A diagnostic kit for the detection of ferric iron (PERLS, BioOptica, Milan, Italy) was employed to stain hAFCs following the manufacturer's instructions. Images were captured by a CCD camera connected to a Leica DMRS/HCS (Wetzlar, Germany) microscope.

hAFCs were immunostained with a specific primary antibody against the carboxydextran (1∶1,000, StemCell Technologies, Vancouver, Canada) followed by a goat-anti mouse secondary antibody (1∶1,000, Alexa-546, Molecular Probes, Invitrogen) in PBS with Normal Goat Serum (NGS). The fluorescence was visualized by Olympus Fluoview microscope BX61 (Tokyo, Japan) with confocal system FV500 equipped by specific lasers (λexc = 405 nm and λexc = 546 nm) to visualize Hoechst 33258 and Alexa-546 respectively. To avoid possible false positive results, immunofluorescence experiments were also done using the primary or the secondary antibodies alone without observing any staining.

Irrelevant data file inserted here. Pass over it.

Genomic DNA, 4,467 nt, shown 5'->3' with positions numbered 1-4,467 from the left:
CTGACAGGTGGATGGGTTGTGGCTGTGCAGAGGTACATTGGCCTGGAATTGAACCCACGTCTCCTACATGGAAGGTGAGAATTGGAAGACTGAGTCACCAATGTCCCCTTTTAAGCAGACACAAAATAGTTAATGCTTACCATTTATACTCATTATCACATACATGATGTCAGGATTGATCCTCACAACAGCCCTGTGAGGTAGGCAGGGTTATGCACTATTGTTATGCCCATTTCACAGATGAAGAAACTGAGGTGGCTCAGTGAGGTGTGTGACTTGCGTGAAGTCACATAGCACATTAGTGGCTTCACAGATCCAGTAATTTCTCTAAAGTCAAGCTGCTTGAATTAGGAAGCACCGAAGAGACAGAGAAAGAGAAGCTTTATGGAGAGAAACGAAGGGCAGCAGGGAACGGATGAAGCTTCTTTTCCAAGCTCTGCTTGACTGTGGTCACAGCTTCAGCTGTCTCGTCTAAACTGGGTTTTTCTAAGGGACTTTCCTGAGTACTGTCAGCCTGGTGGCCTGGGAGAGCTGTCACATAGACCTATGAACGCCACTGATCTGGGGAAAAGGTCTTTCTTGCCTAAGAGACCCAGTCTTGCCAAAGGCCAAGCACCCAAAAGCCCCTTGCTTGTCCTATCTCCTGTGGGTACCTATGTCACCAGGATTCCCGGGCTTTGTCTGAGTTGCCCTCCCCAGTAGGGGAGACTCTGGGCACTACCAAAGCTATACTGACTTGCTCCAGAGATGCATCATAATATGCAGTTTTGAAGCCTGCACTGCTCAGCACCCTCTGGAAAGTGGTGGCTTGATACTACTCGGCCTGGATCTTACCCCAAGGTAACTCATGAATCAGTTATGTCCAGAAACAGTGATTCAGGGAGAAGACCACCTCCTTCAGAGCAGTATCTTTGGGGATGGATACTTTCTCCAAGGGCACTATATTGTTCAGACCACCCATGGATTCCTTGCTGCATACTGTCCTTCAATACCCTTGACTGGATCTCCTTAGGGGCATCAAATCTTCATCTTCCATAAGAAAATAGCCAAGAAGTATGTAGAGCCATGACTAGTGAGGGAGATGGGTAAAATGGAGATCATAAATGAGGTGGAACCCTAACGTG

Transmission Electron Microscopy (TEM)

hAFCs were pre-fixed with 4% paraformaldehyde and 1% glutaraldehyde in Hepes 0.2 M (pH 7.4) and fixed at 4°C in 1% glutaraldehyde in Hepes 0.2 M, pH 7.4 until use.

Thirty minutes after incubation with 1% osmium, hAFCs were incubated for 5 minutes at Room Temperature (RT) with a saturated solution of thiocarbohydrazide followed by 1.5% ferrocyanide and 1% osmium for 30 minutes. hAFCs were then counterstained with 0.5% uranyl acetate overnight at 4°C, dehydrated in graded series of ethanol, embedded in Epoxy medium (Epon 812 Fluka, Sigma Aldrich) and polymerized at 60°C for 72 hours. From each sample, ultrathin (55–60 nm thick) sections were cut with a Leica EM UC6 ultramicrotome and examined with an EFTEM equipped with a YAG scintillator slow scan CCD camera (Zeiss).